With intense flooding in the summer, beautiful calcite formations, marble passages and a massive, gushing waterfall restricting access to deeper caves, Raspberry Rising is one of the most exciting frontiers in Canadian exploration. Nicholaus Vieira and his team of eight received a grant from The Royal Canadian Geographical Society in 2013 to survey the cave system in Mount Tupper, located in British Columbia’s Glacier National Park, over the course of two-and-a-half years. Described by Vieira as “a treat to behold,” the calcite formations inside the cave include stalactites, stalagmites, soda straws (cylindrical mineral tubes that emerge from the roofs of caves), cave pearls (small spherical formations), draperies (sheet-like deposits of calcite on the walls or floors) and many others. Here’s an exclusive look at how the map of Raspberry Rising is shaping up, along with the highlights of its significant formations and a note about the survey’s potentially most important work sampling microbes.
Sumps are cave passages submerged in water. To date, four sumps have been uncovered in the Raspberry Rising network, though the fourth and longest one has yet to be fully explored by the team. Lines are often rigged in the sumps with zip ties or duct tape to indicate direction and help cavers find their way through the water, which Vieira says can be akin to swimming in chocolate milk. The cavers sometimes have to hold their scuba tanks under their armpits to get through tighter squeezes.
This 25-metre-high waterfall held cavers at bay for decades, until Vieira made it up the rocky cliff face gushing with glacial water in February 2012. The name is a play on words, as the term “knickpoint” describes a drastic change in the slope of a water channel. For the team to pass the waterfall, the first person in a given season must free climb it, then set up ropes for subsequent cavers.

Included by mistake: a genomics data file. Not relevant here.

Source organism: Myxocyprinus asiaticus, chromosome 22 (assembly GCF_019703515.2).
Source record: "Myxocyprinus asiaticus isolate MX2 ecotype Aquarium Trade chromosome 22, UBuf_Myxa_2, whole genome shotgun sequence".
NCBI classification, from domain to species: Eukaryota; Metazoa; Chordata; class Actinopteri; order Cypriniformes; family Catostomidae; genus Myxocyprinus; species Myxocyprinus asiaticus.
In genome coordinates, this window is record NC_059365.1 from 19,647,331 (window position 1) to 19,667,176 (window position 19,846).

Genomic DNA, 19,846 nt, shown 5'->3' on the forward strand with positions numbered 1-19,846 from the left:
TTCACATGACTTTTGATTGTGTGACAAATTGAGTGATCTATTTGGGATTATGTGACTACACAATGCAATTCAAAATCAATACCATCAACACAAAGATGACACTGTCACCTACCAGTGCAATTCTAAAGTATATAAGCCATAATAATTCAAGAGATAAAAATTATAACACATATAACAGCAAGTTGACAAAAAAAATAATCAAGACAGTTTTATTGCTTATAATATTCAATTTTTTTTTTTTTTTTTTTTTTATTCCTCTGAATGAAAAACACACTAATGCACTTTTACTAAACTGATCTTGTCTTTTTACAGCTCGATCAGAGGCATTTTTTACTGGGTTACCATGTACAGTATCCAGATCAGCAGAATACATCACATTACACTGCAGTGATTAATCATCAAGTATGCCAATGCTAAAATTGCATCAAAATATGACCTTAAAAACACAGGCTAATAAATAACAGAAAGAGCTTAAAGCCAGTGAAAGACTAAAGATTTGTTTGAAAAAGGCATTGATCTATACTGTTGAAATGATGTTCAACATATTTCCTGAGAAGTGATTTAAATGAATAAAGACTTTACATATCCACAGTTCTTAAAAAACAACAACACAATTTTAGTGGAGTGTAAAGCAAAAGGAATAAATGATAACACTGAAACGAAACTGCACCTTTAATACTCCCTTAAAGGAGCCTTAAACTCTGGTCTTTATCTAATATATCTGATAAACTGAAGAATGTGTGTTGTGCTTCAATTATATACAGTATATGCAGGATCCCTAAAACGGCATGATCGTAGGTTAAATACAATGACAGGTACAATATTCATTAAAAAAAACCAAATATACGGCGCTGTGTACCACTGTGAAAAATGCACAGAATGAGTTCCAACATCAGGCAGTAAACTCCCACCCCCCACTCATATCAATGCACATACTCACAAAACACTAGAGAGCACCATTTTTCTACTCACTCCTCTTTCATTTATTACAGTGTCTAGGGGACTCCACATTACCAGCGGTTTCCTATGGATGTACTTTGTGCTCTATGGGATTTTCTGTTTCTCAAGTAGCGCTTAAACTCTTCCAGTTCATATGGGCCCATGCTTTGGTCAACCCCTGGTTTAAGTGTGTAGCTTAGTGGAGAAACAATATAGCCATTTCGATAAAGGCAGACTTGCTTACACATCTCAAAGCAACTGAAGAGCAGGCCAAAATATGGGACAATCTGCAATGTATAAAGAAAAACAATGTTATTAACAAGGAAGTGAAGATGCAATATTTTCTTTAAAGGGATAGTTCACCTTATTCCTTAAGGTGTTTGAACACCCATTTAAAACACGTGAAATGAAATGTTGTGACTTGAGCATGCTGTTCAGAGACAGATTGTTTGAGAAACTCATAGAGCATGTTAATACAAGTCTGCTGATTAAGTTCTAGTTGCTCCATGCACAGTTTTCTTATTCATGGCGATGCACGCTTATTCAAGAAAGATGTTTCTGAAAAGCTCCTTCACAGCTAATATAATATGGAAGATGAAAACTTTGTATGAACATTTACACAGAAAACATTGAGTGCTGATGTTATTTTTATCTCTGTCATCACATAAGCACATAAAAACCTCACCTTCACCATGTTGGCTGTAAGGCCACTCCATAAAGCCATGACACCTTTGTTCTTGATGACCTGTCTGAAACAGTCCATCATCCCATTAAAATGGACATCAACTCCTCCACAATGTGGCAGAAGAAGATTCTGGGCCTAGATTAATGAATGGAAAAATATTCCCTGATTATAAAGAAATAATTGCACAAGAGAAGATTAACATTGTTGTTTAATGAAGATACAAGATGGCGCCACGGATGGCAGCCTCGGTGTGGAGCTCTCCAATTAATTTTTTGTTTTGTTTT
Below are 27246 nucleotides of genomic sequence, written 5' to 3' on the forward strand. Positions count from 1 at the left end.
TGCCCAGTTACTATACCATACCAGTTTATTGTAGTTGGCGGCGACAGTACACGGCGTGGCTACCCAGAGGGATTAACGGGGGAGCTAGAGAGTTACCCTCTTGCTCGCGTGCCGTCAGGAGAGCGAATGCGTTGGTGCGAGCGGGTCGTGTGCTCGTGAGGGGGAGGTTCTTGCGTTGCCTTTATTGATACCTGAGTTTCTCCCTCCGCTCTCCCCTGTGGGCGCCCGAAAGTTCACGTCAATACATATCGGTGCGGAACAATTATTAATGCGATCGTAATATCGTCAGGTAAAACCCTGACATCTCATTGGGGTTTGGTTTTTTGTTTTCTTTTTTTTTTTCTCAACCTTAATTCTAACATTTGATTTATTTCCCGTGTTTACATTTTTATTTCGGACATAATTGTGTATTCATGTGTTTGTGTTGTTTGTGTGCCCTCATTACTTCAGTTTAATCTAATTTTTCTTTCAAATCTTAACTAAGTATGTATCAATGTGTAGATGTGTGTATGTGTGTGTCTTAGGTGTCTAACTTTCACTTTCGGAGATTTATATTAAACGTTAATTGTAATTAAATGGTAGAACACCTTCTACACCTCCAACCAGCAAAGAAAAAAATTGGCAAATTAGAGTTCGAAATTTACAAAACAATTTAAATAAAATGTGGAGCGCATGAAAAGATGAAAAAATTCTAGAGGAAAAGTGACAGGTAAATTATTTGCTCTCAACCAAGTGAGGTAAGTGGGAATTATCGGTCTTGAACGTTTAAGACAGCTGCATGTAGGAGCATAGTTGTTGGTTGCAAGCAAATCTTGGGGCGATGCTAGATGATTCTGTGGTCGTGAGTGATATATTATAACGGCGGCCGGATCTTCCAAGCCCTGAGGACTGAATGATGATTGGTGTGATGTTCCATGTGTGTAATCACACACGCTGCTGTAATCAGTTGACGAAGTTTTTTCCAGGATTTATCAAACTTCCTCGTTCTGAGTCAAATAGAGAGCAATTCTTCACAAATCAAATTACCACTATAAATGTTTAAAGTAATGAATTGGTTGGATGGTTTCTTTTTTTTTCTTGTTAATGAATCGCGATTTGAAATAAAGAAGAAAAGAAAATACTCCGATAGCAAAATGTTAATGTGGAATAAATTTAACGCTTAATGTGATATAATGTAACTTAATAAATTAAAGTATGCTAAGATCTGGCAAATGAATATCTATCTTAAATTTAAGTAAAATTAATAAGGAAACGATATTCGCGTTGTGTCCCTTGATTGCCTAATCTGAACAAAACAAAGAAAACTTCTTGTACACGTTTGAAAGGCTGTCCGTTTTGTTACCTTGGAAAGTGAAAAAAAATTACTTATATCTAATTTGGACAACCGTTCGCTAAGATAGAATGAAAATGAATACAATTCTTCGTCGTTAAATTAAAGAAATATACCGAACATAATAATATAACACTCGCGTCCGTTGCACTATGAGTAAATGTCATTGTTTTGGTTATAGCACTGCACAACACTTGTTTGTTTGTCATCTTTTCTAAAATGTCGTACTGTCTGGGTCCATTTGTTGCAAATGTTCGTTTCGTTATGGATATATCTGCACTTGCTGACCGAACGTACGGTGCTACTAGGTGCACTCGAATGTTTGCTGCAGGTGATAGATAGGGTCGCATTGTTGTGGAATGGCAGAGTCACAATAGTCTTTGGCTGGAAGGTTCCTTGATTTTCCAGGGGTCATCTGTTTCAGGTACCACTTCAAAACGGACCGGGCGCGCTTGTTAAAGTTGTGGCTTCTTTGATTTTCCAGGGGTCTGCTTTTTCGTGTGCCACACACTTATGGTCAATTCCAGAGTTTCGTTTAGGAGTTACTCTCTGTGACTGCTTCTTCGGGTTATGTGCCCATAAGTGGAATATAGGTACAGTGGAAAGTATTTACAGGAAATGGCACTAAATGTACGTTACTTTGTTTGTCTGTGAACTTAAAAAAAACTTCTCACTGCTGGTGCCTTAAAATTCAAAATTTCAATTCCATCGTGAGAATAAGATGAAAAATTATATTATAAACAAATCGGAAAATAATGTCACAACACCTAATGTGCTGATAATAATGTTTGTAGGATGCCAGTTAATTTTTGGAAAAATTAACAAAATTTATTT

Above these falls — named for the decades of cavers dreaming about what lay beyond Nick Point — is a huge black tunnel that contains various soda straws. Vieira thinks one of these, a 2.7-metre hollow tube, may be the longest in Canada. The passage is also filled with boulders — some bigger than vans — which are believed to have fallen from the cave’s ceiling.
The second major waterfall in the system rises 10 to 12 metres, but it’s a tricky climb requiring protection. To get through this area cavers have to climb over suspended boulders wedged between both walls. It’s thought the boulders came from a partial collapse of the cave.
This cavern is a fossil passageway — so called because water no longer flows through it. The space is accessed by a challenging climb that includes an overhang of loose boulders. There is also a huge number of calcite formations, including spars (clearly discernible crystals) that Vieira says are the size of hummingbird wings — some of the largest he’s ever seen.
This is a relatively newer geographical formation where the water that once flowed through Freedom 65 now runs. It has a wet approach, and although cavers can scramble up the waterfall, Vieira’s team still uses ropes to ensure their safety.
At about 15 metres tall, Strawberry Shake is the second most difficult waterfall climb after Nick Point, according to Vieira, mostly because of the challenge of negotiating the ledge at the top. Here cavers must use goggles while stepping directly into the full force of the water.
Microbial sampling equipment
The caving team has partnered with a microbiology lab from Thompson Rivers University in Kamloops, B.C., that is interested in examining microbes that live in extreme environments. Vieira and his team gather microbe samples using swabs, petri dishes and soil samples. What the test results will reveal is anyone’s guess, but like the larger survey of the cave system, they’re sure to expose a new understanding of Canada’s underground.